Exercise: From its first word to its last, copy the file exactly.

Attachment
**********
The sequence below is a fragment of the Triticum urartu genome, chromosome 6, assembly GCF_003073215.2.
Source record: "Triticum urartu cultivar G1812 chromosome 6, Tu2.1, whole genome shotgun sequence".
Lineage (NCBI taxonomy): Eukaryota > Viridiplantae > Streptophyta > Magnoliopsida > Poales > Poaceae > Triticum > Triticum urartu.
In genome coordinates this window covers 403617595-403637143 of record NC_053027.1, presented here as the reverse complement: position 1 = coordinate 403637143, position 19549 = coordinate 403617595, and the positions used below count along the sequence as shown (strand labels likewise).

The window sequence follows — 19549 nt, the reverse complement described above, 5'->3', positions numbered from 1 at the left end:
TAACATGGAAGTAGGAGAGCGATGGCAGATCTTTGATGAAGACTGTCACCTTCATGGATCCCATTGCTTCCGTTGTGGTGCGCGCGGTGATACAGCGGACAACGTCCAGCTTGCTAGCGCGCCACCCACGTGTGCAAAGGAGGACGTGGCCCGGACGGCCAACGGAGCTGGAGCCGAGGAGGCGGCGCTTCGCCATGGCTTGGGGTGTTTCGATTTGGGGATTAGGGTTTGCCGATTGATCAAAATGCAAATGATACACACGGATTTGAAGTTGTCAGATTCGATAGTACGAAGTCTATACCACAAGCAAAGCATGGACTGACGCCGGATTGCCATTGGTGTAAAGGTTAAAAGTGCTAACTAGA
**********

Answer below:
The sequence below is a fragment of the Triticum urartu genome, chromosome 6, assembly GCF_003073215.2.
Source record: "Triticum urartu cultivar G1812 chromosome 6, Tu2.1, whole genome shotgun sequence".
Lineage (NCBI taxonomy): Eukaryota > Viridiplantae > Streptophyta > Magnoliopsida > Poales > Poaceae > Triticum > Triticum urartu.
In genome coordinates this window covers 403617595-403637143 of record NC_053027.1, presented here as the reverse complement: position 1 = coordinate 403637143, position 19549 = coordinate 403617595, and the positions used below count along the sequence as shown (strand labels likewise).

The window sequence follows — 19549 nt, the reverse complement described above, 5'->3', positions numbered from 1 at the left end:
TAACATGGAAGTAGGAGAGCGATGGCAGATCTTTGATGAAGACTGTCACCTTCATGGATCCCATTGCTTCCGTTGTGGTGCGCGCGGTGATACAGCGGACAACGTCCAGCTTGCTAGCGCGCCACCCACGTGTGCAAAGGAGGACGTGGCCCGGACGGCCAACGGAGCTGGAGCCGAGGAGGCGGCGCTTCGCCATGGCTTGGGGTGTTTCGATTTGGGGATTAGGGTTTGCCGATTGATCAAAATGCAAATGATACACACGGATTTGAAGTTGTCAGATTCGATAGTACGAAGTCTATACCACAAGCAAAGCATGGACTGACGCCGGATTGCCATTGGTGTAAAGGTTAAAAGTGCTAACTAGA